Make sure you have a battery-powered radio and extra batteries on hand, so that if your electric power is cut off you can still hear weather forecasts, information, and advice broadcast by local authorities. Also, flashlights or lanterns would be needed.
Keep on hand the simple tools and equipment needed to fight a fire. Also, be certain that all family members know how to take precautions that would prevent a fire--particularly when the help of a fire department may not be readily available.
Caution: Know how to use your emergency heating and lighting equipment safely to prevent fire or dangerous fumes. Use only safety listed equipment. Never introduce a fuel into a unit not designed for that fuel. Proper ventilation is essential. Burning charcoal gives off deadly amounts of carbon monoxide!
Travel only if necessary. Avoid all unnecessary trips. If you must travel, use public transportation if possible. However, if you are forced to use your automobile for a trip of any distance, take these precautions.
Make sure your car is in good working condition, properly serviced and equipped with chains or snow tires. Regularly check your breaks, heater and windshield wipers.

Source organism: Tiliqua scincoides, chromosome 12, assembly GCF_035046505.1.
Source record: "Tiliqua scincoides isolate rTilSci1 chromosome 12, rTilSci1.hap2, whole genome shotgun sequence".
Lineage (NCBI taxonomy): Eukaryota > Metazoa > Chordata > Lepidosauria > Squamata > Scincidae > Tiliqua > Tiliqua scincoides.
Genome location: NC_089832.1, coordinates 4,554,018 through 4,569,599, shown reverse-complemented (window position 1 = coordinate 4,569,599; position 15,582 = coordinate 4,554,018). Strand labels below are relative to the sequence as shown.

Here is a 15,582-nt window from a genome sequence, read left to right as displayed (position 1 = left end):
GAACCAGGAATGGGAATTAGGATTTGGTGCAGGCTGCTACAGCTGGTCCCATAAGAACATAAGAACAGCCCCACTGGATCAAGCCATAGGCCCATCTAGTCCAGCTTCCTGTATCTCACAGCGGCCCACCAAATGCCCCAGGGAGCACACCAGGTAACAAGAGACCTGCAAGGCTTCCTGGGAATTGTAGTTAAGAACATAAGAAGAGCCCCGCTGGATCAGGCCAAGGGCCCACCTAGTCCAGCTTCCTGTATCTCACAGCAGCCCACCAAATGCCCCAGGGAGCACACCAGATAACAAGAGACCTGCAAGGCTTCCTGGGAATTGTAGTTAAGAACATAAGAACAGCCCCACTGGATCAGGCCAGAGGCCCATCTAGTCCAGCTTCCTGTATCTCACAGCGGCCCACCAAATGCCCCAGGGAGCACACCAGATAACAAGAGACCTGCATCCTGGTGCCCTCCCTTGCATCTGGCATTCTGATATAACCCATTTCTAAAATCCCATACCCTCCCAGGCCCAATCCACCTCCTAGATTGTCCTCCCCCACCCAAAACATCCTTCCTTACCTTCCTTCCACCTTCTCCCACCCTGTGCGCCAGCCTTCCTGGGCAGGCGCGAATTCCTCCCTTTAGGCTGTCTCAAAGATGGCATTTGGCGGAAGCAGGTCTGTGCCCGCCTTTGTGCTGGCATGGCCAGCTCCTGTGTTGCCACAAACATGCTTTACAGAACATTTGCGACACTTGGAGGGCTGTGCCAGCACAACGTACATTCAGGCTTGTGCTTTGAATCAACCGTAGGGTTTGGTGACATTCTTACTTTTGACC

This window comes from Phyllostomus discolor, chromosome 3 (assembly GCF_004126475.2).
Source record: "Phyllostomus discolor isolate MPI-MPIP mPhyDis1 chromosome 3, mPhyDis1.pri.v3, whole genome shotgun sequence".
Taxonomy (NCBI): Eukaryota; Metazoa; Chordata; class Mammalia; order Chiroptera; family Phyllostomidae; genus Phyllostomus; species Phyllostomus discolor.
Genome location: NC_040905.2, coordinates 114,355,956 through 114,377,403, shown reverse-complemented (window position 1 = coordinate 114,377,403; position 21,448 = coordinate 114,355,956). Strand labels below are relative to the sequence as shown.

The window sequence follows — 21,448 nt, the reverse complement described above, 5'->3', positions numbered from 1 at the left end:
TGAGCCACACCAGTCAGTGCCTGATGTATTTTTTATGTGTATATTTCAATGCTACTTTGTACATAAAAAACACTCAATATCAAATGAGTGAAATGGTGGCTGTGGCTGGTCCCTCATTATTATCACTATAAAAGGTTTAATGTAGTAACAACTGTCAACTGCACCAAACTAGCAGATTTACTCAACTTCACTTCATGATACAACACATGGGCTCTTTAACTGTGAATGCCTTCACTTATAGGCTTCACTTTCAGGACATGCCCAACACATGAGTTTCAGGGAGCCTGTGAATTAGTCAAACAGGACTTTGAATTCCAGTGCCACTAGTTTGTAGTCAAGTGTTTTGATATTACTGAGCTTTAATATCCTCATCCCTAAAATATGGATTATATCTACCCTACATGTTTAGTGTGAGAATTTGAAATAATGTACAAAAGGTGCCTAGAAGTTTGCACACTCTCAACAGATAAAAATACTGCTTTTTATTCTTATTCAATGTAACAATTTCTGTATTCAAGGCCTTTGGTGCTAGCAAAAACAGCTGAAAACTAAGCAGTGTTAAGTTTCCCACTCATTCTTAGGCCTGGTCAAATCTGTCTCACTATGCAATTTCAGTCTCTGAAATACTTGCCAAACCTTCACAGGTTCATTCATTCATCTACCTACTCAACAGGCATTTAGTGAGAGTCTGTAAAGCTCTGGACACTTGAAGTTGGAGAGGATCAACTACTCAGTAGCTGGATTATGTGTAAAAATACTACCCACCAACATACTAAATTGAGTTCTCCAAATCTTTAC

Take another person with you if possible.
Maintain a full tank of gas.
Have emergency "winter storm supplies" in the car, such as a container of sand, shovel, windshield scraper, tow chain or rope, flashlight, and blankets or sleeping bags. It is also good to have with you heavy gloves or mittens, overshoes, extra woolen socks, and winter headgear to cover your head and face.
Travel by daylight and use major highways if you can. Keep the car radio turned on for weather information.
Drive with all possible caution. Don't try and save time by traveling faster than road and weather conditions permit.
Don't be daring or foolhardy. Stop, turn back, or seek help if conditions threaten that may test your ability or endurance, rather than risk being stalled, lost, or isolated. If you are caught in a blizzard, seek refuge immediately.